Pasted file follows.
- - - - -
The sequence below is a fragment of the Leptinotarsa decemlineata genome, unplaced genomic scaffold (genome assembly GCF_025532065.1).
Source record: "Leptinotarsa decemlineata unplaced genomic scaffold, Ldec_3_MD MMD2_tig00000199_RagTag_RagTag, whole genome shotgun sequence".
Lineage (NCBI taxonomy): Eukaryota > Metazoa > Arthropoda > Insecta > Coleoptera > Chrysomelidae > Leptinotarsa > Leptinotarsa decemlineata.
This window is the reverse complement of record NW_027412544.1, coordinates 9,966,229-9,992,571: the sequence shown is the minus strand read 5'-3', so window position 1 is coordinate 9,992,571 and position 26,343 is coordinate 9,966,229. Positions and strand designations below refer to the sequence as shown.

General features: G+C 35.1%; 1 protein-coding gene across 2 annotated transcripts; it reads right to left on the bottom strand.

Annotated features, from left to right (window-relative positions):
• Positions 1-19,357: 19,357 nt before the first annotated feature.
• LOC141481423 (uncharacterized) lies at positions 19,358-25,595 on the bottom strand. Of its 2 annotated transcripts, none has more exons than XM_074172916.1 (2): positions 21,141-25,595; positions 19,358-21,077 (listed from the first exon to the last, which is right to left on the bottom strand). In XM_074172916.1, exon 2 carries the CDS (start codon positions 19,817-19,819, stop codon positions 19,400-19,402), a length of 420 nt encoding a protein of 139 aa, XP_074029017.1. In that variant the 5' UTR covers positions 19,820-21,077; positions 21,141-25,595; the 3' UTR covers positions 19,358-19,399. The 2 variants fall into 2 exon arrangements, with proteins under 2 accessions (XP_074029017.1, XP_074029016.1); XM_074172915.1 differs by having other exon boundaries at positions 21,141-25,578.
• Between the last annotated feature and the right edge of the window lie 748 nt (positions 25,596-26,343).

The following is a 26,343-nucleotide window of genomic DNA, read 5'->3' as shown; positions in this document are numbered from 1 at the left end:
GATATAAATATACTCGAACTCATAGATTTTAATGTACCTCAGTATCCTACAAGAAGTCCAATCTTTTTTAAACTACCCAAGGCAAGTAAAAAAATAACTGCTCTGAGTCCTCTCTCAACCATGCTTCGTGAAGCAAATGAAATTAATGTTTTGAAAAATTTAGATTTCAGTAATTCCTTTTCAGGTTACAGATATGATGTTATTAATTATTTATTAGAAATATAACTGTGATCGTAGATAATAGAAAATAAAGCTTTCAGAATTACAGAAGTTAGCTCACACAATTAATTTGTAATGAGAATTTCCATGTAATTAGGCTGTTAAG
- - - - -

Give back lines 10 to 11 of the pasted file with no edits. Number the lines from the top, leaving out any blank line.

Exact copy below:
The following is a 26,343-nucleotide window of genomic DNA, read 5'->3' as shown; positions in this document are numbered from 1 at the left end:
GATATAAATATACTCGAACTCATAGATTTTAATGTACCTCAGTATCCTACAAGAAGTCCAATCTTTTTTAAACTACCCAAGGCAAGTAAAAAAATAACTGCTCTGAGTCCTCTCTCAACCATGCTTCGTGAAGCAAATGAAATTAATGTTTTGAAAAATTTAGATTTCAGTAATTCCTTTTCAGGTTACAGATATGATGTTATTAATTATTTATTAGAAATATAACTGTGATCGTAGATAATAGAAAATAAAGCTTTCAGAATTACAGAAGTTAGCTCACACAATTAATTTGTAATGAGAATTTCCATGTAATTAGGCTGTTAAG